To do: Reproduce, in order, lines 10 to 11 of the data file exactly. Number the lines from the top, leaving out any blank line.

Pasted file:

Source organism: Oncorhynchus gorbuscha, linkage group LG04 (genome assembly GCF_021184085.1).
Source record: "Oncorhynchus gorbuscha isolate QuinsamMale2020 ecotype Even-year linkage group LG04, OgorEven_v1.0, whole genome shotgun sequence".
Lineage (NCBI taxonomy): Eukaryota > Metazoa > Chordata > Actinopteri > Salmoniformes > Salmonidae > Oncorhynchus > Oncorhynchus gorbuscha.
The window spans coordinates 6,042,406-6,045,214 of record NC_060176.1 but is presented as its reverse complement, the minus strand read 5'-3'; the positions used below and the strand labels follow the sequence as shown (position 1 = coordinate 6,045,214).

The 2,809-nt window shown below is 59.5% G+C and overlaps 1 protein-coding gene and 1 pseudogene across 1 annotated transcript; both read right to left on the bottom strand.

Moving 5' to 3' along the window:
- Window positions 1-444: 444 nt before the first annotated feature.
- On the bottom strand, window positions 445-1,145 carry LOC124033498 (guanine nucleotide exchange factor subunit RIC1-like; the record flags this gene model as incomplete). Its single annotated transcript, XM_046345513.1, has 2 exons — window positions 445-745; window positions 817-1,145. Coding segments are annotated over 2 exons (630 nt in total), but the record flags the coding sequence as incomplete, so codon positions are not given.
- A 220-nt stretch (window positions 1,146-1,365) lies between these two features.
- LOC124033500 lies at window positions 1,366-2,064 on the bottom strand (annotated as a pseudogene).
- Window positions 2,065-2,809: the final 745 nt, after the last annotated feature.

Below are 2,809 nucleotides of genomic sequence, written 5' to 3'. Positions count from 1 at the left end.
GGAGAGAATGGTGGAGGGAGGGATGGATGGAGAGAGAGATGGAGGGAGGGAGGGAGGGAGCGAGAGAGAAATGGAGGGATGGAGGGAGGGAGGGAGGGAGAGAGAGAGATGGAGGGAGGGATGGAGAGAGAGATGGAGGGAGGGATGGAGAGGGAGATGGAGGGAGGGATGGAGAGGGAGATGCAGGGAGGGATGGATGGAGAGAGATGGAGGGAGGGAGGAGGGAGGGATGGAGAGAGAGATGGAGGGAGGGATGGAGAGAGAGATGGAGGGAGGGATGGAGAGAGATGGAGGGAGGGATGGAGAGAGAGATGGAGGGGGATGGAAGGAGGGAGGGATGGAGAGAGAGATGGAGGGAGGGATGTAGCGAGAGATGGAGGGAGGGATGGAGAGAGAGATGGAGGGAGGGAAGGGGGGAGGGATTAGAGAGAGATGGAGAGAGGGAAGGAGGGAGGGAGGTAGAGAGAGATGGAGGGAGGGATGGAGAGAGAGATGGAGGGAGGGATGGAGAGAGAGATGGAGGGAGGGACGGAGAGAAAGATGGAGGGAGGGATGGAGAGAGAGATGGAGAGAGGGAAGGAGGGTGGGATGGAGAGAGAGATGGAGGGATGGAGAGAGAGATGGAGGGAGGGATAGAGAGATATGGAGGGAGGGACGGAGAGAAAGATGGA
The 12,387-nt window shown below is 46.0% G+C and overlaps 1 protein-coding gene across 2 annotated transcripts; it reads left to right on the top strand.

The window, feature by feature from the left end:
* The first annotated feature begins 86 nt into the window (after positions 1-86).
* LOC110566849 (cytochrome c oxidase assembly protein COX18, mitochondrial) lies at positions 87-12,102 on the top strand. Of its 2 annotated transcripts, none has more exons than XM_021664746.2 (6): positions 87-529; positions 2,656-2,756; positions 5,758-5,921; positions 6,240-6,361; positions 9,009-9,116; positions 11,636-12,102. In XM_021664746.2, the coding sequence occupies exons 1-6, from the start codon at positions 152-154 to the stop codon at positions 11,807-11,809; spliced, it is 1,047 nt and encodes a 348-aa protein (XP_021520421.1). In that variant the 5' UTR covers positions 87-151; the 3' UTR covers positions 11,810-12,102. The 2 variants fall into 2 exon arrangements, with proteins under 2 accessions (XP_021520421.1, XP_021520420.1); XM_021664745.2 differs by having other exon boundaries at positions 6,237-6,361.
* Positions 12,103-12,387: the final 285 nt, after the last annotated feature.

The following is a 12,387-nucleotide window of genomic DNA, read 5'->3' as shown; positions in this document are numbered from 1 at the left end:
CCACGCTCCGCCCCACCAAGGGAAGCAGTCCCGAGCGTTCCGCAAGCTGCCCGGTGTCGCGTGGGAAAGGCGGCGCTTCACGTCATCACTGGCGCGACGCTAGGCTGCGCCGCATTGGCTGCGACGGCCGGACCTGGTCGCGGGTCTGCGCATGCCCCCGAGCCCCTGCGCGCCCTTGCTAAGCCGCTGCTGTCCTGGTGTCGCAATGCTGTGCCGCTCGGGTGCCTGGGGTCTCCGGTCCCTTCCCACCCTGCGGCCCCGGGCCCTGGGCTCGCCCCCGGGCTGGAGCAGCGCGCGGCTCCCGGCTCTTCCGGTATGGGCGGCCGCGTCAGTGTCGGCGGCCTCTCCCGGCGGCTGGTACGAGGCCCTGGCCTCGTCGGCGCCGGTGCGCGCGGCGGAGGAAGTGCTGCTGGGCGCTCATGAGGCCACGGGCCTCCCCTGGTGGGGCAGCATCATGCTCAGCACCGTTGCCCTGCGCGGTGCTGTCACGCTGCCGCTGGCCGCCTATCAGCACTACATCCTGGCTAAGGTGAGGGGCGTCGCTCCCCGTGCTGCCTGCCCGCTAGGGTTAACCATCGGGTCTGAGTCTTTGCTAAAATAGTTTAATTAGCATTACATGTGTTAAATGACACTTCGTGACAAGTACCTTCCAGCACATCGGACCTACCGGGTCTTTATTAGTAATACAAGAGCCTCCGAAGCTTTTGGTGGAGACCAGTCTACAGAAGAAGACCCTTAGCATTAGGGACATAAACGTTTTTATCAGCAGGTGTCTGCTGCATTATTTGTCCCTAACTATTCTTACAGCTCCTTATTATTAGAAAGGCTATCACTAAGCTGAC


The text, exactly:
- LOC124033500 lies at window positions 1,366-2,064 on the bottom strand (annotated as a pseudogene).
- Window positions 2,065-2,809: the final 745 nt, after the last annotated feature.